The economy, and economics, are in crisis. A severe recession is upon us, and the Obama Administration, although stuffed full of leading economists, has only the vaguest idea of how to fix it. The bursting of the housing bubble cast in doubt the reigning orthodoxy that financial markets can govern Wall Street. The institutions that fund housing over-extended themselves, granting mortgages to many home buyers who could not afford them. Banks woke up last fall to realize that many of the loans they held were worthless. Some banks failed; others were bailed out by the government. Further lending dried up, and growth reversed. The vast stimulus bill passed by Congress in February is a desperate attempt to restart the economy with a flood of cash. No one is at all sure it will work because panic reigns, an emotion that lies entirely outside conventional economics.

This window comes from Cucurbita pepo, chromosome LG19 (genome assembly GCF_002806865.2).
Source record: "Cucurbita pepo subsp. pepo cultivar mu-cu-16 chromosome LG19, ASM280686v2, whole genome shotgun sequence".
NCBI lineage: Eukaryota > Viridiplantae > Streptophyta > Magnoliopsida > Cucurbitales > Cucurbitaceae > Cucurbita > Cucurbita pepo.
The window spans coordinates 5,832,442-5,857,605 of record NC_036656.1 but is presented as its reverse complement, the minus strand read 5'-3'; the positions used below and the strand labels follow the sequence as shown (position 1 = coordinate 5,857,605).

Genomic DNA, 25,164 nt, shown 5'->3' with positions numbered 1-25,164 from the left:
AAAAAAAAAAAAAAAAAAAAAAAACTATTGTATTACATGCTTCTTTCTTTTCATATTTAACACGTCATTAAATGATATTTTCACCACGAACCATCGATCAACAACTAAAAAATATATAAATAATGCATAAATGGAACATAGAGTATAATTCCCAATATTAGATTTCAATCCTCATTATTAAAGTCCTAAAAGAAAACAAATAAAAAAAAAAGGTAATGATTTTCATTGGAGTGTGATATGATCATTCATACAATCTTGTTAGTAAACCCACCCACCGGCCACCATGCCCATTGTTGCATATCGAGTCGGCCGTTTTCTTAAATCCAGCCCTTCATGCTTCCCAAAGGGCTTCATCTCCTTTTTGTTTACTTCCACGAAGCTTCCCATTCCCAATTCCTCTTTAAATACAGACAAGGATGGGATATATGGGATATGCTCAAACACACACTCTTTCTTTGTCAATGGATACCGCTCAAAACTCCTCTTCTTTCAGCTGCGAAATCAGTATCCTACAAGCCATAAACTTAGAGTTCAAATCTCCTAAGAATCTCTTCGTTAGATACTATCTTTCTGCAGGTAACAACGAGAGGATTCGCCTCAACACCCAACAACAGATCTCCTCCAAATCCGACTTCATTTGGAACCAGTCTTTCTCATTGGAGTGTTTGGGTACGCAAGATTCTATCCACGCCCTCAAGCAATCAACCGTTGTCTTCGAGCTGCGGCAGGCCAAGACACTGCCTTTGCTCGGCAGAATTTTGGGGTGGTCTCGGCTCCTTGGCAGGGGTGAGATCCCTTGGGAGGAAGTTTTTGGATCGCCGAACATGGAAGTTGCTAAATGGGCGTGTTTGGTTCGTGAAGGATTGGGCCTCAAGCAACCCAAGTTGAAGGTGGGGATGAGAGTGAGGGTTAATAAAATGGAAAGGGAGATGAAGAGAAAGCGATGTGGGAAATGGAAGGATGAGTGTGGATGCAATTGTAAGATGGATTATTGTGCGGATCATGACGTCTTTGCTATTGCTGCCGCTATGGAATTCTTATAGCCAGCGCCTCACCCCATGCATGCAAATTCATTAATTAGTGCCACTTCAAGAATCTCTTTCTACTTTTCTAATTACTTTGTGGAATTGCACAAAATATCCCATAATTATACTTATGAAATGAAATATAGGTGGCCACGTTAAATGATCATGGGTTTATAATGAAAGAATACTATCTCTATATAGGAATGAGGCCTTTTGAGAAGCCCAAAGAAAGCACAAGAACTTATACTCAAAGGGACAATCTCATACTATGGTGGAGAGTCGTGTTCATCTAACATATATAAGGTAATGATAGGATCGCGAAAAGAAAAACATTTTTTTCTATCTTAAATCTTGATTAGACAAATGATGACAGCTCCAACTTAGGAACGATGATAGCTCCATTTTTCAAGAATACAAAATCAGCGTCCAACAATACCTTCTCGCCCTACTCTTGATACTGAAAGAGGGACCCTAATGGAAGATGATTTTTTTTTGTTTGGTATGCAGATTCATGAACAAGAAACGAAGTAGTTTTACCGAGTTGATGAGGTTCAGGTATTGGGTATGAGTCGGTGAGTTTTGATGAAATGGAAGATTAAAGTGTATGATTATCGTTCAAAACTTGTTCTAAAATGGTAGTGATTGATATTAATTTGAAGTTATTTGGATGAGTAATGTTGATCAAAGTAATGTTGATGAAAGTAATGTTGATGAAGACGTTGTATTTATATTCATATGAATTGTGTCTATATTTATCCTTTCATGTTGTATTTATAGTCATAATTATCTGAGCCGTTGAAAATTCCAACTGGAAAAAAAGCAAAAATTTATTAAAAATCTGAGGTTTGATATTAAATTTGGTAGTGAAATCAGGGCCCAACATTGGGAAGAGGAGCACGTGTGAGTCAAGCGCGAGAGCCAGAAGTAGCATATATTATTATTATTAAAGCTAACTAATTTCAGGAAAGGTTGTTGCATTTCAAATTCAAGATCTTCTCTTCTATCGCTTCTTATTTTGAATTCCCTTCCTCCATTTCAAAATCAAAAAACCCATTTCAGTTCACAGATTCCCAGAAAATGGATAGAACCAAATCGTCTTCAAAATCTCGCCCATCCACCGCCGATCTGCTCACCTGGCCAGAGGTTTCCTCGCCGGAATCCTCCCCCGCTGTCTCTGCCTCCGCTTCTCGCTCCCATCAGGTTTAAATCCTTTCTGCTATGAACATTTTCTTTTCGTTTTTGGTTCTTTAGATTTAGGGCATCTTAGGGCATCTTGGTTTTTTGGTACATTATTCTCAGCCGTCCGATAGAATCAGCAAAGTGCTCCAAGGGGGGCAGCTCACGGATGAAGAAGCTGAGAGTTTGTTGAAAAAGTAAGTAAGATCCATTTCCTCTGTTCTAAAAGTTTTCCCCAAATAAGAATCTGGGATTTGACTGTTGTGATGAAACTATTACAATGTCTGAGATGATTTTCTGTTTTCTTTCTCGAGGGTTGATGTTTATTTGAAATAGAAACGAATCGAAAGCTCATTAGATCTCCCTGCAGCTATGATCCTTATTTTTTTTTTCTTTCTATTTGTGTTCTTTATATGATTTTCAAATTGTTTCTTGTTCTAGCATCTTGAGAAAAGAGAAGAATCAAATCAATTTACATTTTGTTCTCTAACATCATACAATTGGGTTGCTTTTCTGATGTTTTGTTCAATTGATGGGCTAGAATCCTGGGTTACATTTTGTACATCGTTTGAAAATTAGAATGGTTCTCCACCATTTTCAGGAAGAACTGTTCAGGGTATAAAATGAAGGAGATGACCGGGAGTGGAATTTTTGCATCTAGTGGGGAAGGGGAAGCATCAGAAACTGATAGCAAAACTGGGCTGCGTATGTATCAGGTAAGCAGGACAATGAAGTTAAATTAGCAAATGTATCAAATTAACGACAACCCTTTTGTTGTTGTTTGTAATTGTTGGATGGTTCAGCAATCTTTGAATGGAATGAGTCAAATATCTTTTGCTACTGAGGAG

Lawrence Mead is a visiting scholar at AEI.